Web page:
It’s well and truly curtains for 3G, one of the key technologies that helped usher in the age of the smartphone. Throughout December, Verizon has been disconnecting its customers who were still using the tech, cutting off their phones’ ability to use data, make calls, and send texts. It was the last major US carrier to do so — AT&T turned off its 3G service in February, and T-Mobile started winding its old networks down the month after.
Verizon customers with 3G devices have had plenty of warning. It previously said the network would be going offline in 2019, but with one delay after another, the date has slowly been pushed back to December 31st, 2022. In the meantime, it’s sent people new, LTE-capable phones, as well as letters explaining exactly what’s going to happen. Verizon has told customers with 3G devices that their lines will be suspended starting the day before their December billing cycle begins, according to Fierce Wireless.
Even after that, until the day before their February billing cycle, they’ll still be able to use the phones for two things: calling 911 and Verizon customer service.
While 3G will still exist in other countries for quite a few more years, Verizon’s deadline is pretty much the end of the line for it here in the US. The tech hasn’t gone gentle into that good night; carriers delayed their shutdowns several times, there were tiffs between Dish and T-Mobile, and you can’t just turn a network that had been around for years off without things starting to break.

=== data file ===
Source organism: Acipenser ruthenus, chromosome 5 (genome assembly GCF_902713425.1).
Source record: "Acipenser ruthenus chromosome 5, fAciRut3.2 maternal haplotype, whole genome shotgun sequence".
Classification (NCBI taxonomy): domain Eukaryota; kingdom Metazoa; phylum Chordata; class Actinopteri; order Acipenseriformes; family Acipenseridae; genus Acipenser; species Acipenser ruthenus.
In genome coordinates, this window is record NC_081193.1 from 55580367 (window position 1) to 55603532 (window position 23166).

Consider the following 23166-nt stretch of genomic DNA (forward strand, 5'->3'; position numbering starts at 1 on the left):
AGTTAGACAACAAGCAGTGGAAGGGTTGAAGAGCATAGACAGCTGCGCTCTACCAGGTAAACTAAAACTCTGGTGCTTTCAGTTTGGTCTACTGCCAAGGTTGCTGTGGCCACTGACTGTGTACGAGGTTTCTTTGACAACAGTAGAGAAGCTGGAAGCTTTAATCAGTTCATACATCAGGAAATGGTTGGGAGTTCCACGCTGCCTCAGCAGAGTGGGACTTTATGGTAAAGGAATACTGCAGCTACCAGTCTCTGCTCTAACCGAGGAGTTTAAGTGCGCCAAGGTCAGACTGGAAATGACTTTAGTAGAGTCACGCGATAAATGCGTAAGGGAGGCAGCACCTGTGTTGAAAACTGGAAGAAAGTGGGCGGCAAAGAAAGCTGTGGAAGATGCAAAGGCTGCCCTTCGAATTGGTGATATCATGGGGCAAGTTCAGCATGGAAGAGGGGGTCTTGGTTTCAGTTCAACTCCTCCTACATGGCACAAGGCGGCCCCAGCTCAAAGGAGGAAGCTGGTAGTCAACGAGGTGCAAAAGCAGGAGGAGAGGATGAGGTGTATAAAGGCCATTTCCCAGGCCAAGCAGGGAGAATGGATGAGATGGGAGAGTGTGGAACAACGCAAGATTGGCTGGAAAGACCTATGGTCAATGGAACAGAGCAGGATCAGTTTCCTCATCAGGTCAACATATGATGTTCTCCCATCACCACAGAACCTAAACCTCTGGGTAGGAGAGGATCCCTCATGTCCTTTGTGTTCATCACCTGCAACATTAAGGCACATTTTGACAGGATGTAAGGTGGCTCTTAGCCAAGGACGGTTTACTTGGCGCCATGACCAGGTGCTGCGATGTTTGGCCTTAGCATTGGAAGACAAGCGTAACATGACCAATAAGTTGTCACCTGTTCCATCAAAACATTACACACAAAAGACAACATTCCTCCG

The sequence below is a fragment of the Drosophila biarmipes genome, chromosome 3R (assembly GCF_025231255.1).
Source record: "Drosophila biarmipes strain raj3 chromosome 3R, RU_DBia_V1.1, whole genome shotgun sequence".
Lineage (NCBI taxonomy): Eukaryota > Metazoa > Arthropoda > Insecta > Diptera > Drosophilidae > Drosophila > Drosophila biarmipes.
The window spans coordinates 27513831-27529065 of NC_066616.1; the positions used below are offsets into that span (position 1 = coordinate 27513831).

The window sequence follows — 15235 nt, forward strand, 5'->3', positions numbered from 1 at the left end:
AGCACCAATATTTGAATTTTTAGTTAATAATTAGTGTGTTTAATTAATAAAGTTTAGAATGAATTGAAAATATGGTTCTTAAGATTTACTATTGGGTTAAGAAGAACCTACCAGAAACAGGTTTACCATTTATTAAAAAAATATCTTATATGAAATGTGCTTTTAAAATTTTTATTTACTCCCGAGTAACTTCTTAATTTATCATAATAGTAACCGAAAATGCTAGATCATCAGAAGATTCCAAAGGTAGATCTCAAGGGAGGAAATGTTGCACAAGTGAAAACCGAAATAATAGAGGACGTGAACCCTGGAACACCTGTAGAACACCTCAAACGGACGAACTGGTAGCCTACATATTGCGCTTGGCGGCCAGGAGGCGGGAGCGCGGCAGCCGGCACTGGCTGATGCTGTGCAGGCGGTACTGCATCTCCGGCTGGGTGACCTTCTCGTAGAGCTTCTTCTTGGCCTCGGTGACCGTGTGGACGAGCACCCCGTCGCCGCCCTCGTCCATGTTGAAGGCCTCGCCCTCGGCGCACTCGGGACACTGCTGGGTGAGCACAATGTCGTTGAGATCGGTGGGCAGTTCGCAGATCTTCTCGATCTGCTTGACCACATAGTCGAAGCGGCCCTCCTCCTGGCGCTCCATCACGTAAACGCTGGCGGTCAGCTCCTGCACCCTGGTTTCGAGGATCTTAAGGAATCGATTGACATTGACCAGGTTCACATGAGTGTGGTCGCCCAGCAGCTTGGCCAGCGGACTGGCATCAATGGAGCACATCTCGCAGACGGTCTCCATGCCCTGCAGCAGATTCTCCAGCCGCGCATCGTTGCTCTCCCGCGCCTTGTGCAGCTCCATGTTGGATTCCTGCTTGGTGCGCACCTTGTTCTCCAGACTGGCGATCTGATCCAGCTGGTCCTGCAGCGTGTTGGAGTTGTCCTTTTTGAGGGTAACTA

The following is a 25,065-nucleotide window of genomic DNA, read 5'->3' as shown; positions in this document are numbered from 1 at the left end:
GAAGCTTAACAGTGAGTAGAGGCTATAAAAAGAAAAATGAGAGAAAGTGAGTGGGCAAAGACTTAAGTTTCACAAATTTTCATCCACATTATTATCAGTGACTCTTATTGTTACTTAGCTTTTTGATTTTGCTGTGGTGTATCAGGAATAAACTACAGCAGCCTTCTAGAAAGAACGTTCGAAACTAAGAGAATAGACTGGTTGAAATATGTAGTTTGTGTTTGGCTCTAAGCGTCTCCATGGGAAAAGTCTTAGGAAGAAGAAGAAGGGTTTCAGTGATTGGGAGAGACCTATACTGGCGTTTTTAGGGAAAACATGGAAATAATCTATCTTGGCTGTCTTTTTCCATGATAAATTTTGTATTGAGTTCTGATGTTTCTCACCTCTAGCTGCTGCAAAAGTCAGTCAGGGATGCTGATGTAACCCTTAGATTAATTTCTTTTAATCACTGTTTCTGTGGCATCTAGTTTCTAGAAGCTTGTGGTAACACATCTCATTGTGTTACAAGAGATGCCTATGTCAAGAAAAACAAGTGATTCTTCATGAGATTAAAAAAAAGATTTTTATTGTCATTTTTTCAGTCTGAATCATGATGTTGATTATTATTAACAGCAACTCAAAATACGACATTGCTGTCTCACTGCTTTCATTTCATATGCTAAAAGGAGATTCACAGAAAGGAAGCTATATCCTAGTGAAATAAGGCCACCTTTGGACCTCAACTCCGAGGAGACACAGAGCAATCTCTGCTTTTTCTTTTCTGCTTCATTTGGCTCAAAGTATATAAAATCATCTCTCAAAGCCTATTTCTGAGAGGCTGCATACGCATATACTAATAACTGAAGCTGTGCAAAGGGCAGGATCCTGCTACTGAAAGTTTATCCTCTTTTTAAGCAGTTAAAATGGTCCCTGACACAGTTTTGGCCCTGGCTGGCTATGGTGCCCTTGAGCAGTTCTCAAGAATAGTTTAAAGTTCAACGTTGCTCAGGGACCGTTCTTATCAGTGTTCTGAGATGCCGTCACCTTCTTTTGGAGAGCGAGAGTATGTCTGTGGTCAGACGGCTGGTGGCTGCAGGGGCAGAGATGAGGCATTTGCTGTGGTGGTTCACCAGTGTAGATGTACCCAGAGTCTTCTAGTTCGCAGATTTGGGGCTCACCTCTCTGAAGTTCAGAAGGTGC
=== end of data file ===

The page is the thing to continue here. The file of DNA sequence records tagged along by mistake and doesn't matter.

(Some notable examples: some connected cars and trucks have been pushed offline, as have parking meters and older Kindles. AT&T’s shutdown was even blamed for delays in reporting voting results in Michigan this year.)
Part of the reason carriers are decommissioning their networks is to help build their new ones. As we saw earlier this month, T-Mobile’s latest and greatest 5G tech makes use of spectrum that was once part of its 3G network.
It’s easy to brush off the end of 3G. After all, that’s just what happens to technology, right? The old stuff gives way to the new stuff as it becomes increasingly less useful — if you’ve recently had the misfortune of your phone dropping all the way down to 3G because of a lack of coverage, you’ll know that the network definitely wasn’t providing anything close to the experience we’ve come to expect.
But despite its outdatedness, I think we should bid it a fond farewell and remember it for what it once was, not what it’s become. The first 3G phones started appearing in the early 2000s, but in the US, the network really came into its own with the rise of the smartphone.
As people started getting phones like the iPhone 3G or HTC Dream (aka the T-Mobile G1), the benefits of having a fast (for the time) internet connection became obvious. Web browsing on the go was no longer a niche activity for people with specific business phones but something an increasing number of people were doing every day, while access to images and music on the go changed the way we interact with media.
And for the few years before phones touting LTE (or other doomed alternatives like WiMAX) started hitting the market, 3G was the best way to do that.
That’s not to argue that we should still keep it around — I’d be way too late even if I thought that was the best move. I’m just asking you to spare a thought for the tech that helped build the mobile-first world we live in; even if this ends up being the last time you ever think about it. The Verge